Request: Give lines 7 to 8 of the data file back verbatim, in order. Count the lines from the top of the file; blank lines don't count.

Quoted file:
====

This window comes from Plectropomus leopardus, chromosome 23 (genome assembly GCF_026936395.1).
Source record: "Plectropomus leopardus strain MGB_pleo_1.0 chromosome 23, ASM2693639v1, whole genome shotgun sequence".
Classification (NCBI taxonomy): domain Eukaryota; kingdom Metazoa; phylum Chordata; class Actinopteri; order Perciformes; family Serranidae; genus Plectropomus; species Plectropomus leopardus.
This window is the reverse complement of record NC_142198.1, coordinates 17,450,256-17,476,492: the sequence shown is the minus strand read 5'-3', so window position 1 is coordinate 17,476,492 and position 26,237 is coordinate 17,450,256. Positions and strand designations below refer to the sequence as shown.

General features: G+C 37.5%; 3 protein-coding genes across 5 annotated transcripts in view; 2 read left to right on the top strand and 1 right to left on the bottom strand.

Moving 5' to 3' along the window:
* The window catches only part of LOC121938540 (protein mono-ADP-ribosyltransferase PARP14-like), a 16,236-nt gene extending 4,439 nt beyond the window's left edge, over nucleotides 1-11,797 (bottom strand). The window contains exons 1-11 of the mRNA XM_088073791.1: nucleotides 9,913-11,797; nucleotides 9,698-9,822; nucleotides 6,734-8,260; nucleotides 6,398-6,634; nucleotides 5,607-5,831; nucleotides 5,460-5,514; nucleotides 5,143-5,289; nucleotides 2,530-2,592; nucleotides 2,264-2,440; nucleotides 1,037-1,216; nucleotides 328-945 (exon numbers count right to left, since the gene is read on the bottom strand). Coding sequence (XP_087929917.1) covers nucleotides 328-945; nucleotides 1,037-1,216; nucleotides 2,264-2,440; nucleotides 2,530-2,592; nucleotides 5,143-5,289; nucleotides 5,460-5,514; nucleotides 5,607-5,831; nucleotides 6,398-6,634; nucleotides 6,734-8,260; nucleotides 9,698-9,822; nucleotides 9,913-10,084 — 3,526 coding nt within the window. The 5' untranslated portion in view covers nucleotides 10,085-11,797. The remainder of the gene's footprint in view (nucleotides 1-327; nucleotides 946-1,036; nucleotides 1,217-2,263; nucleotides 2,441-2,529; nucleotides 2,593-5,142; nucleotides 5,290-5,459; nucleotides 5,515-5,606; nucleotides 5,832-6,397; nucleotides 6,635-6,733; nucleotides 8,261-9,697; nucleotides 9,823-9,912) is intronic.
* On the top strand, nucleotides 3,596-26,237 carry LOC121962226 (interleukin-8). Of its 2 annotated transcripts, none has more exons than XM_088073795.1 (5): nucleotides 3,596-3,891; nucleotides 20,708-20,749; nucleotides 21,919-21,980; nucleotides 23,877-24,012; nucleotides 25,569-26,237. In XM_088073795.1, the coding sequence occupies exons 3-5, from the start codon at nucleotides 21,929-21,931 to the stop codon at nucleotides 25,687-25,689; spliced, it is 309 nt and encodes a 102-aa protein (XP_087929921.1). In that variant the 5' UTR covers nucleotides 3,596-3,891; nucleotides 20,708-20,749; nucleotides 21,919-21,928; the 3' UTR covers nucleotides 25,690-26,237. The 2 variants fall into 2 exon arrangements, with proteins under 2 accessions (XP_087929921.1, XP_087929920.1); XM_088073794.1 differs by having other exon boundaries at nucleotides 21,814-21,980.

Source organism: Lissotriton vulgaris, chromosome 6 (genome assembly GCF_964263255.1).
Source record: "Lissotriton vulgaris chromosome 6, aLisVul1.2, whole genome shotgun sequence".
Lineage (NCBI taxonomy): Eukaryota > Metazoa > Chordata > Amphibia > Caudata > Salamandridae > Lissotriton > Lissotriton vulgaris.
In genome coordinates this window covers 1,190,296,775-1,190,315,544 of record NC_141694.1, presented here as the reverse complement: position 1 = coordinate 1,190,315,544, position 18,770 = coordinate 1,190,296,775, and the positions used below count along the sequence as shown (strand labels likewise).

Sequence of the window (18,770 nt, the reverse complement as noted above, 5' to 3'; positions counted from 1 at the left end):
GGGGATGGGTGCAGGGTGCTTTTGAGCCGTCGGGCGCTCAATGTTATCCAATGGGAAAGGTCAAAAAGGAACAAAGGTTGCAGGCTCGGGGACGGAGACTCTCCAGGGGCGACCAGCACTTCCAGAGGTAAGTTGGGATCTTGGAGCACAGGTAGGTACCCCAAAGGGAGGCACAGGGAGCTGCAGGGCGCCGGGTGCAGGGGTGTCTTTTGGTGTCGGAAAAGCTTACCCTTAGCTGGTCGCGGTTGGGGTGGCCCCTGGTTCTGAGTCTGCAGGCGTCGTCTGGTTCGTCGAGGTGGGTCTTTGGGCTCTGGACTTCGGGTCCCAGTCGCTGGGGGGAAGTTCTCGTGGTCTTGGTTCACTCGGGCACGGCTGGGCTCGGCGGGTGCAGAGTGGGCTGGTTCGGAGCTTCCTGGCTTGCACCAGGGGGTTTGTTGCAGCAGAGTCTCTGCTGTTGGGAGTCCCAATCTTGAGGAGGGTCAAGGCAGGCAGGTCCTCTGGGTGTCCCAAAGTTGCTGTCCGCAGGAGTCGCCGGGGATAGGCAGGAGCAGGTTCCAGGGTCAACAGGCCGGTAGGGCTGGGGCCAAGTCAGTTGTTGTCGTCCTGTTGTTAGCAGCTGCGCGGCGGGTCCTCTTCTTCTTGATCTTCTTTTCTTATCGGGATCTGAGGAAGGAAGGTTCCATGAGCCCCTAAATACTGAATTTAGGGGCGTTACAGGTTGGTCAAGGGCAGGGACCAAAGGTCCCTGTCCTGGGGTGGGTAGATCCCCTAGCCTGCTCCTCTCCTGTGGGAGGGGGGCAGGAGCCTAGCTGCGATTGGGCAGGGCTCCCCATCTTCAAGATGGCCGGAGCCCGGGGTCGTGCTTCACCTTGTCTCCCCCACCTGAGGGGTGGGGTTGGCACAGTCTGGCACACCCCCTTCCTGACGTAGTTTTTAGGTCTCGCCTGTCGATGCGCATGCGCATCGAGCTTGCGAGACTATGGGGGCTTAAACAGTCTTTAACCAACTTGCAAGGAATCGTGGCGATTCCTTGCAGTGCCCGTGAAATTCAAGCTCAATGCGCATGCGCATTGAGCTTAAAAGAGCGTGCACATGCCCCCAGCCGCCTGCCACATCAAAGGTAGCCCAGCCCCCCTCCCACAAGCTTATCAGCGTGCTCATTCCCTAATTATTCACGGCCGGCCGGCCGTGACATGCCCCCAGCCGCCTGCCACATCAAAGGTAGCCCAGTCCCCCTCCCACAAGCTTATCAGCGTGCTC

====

* The window catches only part of LOC121938540 (protein mono-ADP-ribosyltransferase PARP14-like), a 16,236-nt gene extending 4,439 nt beyond the window's left edge, over nucleotides 1-11,797 (bottom strand). The window contains exons 1-11 of the mRNA XM_088073791.1: nucleotides 9,913-11,797; nucleotides 9,698-9,822; nucleotides 6,734-8,260; nucleotides 6,398-6,634; nucleotides 5,607-5,831; nucleotides 5,460-5,514; nucleotides 5,143-5,289; nucleotides 2,530-2,592; nucleotides 2,264-2,440; nucleotides 1,037-1,216; nucleotides 328-945 (exon numbers count right to left, since the gene is read on the bottom strand). Coding sequence (XP_087929917.1) covers nucleotides 328-945; nucleotides 1,037-1,216; nucleotides 2,264-2,440; nucleotides 2,530-2,592; nucleotides 5,143-5,289; nucleotides 5,460-5,514; nucleotides 5,607-5,831; nucleotides 6,398-6,634; nucleotides 6,734-8,260; nucleotides 9,698-9,822; nucleotides 9,913-10,084 — 3,526 coding nt within the window. The 5' untranslated portion in view covers nucleotides 10,085-11,797. The remainder of the gene's footprint in view (nucleotides 1-327; nucleotides 946-1,036; nucleotides 1,217-2,263; nucleotides 2,441-2,529; nucleotides 2,593-5,142; nucleotides 5,290-5,459; nucleotides 5,515-5,606; nucleotides 5,832-6,397; nucleotides 6,635-6,733; nucleotides 8,261-9,697; nucleotides 9,823-9,912) is intronic.
* On the top strand, nucleotides 3,596-26,237 carry LOC121962226 (interleukin-8). Of its 2 annotated transcripts, none has more exons than XM_088073795.1 (5): nucleotides 3,596-3,891; nucleotides 20,708-20,749; nucleotides 21,919-21,980; nucleotides 23,877-24,012; nucleotides 25,569-26,237. In XM_088073795.1, the coding sequence occupies exons 3-5, from the start codon at nucleotides 21,929-21,931 to the stop codon at nucleotides 25,687-25,689; spliced, it is 309 nt and encodes a 102-aa protein (XP_087929921.1). In that variant the 5' UTR covers nucleotides 3,596-3,891; nucleotides 20,708-20,749; nucleotides 21,919-21,928; the 3' UTR covers nucleotides 25,690-26,237. The 2 variants fall into 2 exon arrangements, with proteins under 2 accessions (XP_087929921.1, XP_087929920.1); XM_088073794.1 differs by having other exon boundaries at nucleotides 21,814-21,980.